Missing My Maybe Mermaid Madly (part 1)
Hi everyone, I'm writing today from Anacortes, WA, today, right near the mouth of Puget Sound, having made it successfully down to the coast. The few hundred miles I've covered since last writing were pretty taxing for a number of reasons, not he least of them being that Kate had to take her leave me head home. It's been years, and 2500 miles, since I last hiked alone, so it's been a bit of a re-learning experience. Anyway, here's the write up. After leaving Kate at the road above Ross Lake Dam, I must have cut a sad figure, going back down the trail to the resort carrying nothing but some plastic bags with my 1-man tent and some baked goods brought by Megan. The man driving the water taxi even quizzically asked me if I was just going for a day hike. Luckily Dirty B, Nightrider and Bottlecap were still relaxing at the resort (Simple Sole had left while I was away) so I had some fellow hiker trash to commiserate with, but not for long; in order to keep my itinerary for the next day through North Cascades Park, I had to make some miles despite the few hours of sunlight left. I had decided not to get a permit for my time there, and unless I could book it across the park in one day there was the possibility of being fined by a ranger. Taking my leave from them for possibly the last time, I headed out north along the lake. The path was relatively level and crossed an impressive waterfall, a milky, glacially fed creek, and a beaver swamp where the resident rodent angrily slapped his tail at me as I trod last. With nice trail and a pack loaded with 6 days of provisions, I made 11 miles to the edge of the park... though I somehow managed to miss the campsite I was aiming for in the waning light and had to (gasp) camp on the trail. For shame.
I woke up alone and lonely, missing my Maybe Mermaid and our little morning routine. Just to be safe I had set an alarm for before first light to make sure I had time to cross the park, so I broke camp in semi-darkness. I made the first of several climbs early, crossing Beaver Pass amidst soaring old growth cedars before descending... and going right back up another valley, this time towards Whatcom Pass. This area reminded me of the St Arnaud lakes area in NZ, with steep creeks fed by glaciers weeping water from every direction high above. The trail then made the a crushing climb of 1,700 feet in only a mile, leaving me winded but with beautiful views in every direction. Down I went again, virtually running down the steep slopes until bottoming out, and immediately turning uphill once again. Here I managed to turn my ankle badly (a very common occurance, sadly), not while vaulting over rocks or skipping down mountains, mind you, but while swatting flies as I sidled across an overgrown traverse. Go figure. Thankfully I had a climb, which is easier on the joints than a descent, so I was safe for awhile. There was also a first for me; a self-propelled cable-car creek crossing on a rickety contraction that gave my upper body a workout. The climb thereafter was mercifully easy, but the flies were brutal as I attempted to wrap my swollen ankle atop the pass. I gingerly made my way down, throwing my planned mileage for the coming days out the window, but it was no worse than I've dealt with before unfortunately. I stopped to camp under the gloom of a northwestern forest, nursing my injury in the process.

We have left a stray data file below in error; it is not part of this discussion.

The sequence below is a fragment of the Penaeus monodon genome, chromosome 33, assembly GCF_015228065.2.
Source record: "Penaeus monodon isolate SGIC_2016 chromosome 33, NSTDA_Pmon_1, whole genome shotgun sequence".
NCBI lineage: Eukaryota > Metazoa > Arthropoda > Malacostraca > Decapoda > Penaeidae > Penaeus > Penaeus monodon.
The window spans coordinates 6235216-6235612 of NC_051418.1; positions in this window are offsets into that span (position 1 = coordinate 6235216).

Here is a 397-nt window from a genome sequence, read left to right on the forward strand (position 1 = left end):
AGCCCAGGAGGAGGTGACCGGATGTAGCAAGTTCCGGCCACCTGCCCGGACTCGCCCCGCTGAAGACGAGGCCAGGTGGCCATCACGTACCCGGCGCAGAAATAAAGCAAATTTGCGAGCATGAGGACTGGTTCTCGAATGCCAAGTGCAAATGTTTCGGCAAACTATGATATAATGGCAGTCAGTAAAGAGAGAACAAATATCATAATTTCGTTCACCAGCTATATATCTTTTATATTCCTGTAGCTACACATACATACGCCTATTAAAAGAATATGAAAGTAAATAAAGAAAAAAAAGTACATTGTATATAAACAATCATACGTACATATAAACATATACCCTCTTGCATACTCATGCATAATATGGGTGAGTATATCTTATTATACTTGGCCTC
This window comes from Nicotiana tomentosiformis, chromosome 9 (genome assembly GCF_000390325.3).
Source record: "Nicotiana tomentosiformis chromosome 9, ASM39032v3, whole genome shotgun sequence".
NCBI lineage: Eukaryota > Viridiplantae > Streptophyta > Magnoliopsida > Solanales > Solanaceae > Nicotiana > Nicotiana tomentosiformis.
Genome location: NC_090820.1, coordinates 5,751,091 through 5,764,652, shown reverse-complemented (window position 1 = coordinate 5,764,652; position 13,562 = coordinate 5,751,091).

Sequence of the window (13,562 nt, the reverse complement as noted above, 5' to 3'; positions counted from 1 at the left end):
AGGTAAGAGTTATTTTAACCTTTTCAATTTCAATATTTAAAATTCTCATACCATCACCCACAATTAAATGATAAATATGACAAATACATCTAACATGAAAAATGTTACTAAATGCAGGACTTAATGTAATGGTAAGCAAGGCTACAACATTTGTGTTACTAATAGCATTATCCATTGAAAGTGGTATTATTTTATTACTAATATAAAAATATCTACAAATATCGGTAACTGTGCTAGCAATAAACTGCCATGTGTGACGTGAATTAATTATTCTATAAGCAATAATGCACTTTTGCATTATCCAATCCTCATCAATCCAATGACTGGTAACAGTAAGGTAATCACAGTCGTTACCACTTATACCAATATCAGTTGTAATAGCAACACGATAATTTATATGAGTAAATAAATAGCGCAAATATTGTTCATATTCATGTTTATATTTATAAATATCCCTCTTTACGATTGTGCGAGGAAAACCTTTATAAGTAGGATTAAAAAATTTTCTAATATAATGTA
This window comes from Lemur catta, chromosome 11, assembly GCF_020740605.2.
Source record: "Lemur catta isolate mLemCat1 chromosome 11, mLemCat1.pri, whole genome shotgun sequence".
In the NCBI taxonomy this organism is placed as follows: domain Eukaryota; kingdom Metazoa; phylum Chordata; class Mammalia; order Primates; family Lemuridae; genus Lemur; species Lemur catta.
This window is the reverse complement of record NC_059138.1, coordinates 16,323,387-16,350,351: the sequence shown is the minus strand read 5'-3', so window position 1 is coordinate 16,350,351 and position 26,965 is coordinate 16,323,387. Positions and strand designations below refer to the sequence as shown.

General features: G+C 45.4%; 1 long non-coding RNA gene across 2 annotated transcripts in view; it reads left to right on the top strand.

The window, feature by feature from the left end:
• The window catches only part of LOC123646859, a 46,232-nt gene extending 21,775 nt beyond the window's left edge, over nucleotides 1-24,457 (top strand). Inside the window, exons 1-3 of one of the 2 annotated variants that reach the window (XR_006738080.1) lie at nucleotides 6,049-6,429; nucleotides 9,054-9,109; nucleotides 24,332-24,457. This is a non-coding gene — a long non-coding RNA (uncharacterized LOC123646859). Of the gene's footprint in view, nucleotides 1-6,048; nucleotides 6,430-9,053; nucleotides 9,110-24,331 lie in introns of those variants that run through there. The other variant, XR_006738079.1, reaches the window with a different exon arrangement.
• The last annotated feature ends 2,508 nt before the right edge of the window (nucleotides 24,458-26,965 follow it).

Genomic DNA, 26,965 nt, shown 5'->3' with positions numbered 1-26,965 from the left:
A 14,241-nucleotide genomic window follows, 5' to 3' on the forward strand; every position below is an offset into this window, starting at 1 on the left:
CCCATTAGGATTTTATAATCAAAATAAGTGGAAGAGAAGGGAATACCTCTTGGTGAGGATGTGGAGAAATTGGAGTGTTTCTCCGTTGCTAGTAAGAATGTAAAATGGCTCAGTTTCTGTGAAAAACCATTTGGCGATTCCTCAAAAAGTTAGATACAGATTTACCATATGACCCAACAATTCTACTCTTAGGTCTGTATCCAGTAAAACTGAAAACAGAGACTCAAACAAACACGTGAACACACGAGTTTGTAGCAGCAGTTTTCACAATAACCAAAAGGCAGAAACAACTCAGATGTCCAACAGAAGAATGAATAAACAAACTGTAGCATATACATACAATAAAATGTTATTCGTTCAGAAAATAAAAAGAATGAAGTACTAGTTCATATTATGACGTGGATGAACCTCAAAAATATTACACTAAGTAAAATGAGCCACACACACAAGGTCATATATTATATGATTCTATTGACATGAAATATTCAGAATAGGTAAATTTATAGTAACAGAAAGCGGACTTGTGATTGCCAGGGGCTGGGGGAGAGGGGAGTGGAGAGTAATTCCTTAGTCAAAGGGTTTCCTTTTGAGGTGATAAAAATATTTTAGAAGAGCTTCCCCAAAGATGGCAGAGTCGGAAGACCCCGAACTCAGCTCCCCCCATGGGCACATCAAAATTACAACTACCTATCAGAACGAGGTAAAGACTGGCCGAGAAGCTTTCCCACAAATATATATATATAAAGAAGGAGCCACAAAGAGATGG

The start of the next day was, luckily, another climb, this time on paved roads toward Mt Shuksan. At the top, the path jumped on to neatly manicured trails in a tourist area under the glacially clad peak before picking up the Swift Creek trail. Ahhh that trail; to transfer from highly trafficked, well maintained tread to eroded, overgrown, muddy, blowdown-ridden garbage is always mildly infuriating. It dropped to a ford that had been described as 'impassable' by some section hikers on social media, and word had made it around on the grapevine as these things do. It was less intimidating than anticipated, especially given our watery NZ experiences, and the path beyond was well put together. Whomever did that trail work deserves a Nobel Prize in my opinion.
From here, PNT hikers have to make a some decisions about how to proceed westward. The 'official' trail makes a giant backwards S-curve, first south and around Baker Lake, then north to just below the slopes of Mt. Baker. Much of this can be cut off (perversely, the main trail actually goes backwards on part of the shortcut), and then many miles can also be shaved off by hiking to the town of Concrete and taking a rails-to-trail walkway to Sedro-Woolley. There are a lot of options for how to get to the coast, basically. Being stubborn and too lazy to research said options, I elected to take the longer main route, hoping for some good views of Mt Baker despite the lingering smoke from the BC fires. I began the transit around Baker Lake, enjoying the level tread and awesome views over the water as the sun settled in to its now familiar orange afternoon glow. Sunsets last for hours when so much smoke is in the air. The trail there is picture perfect and passes several quaint campsites, many old growth cedars, and even some cave formations blowing chilled air. I hiked well on into the evening, savoring the light... that and the fact that my maps inexplicably left out 4 miles of trail (a detail I somehow noticed but didn't really internalize), so I arrived at my target camp much later than anticipated. I'm sure the other campers there wondered who the crazy phantom was that rolled in under darkness and mysteriously was gone before they woke in the morning.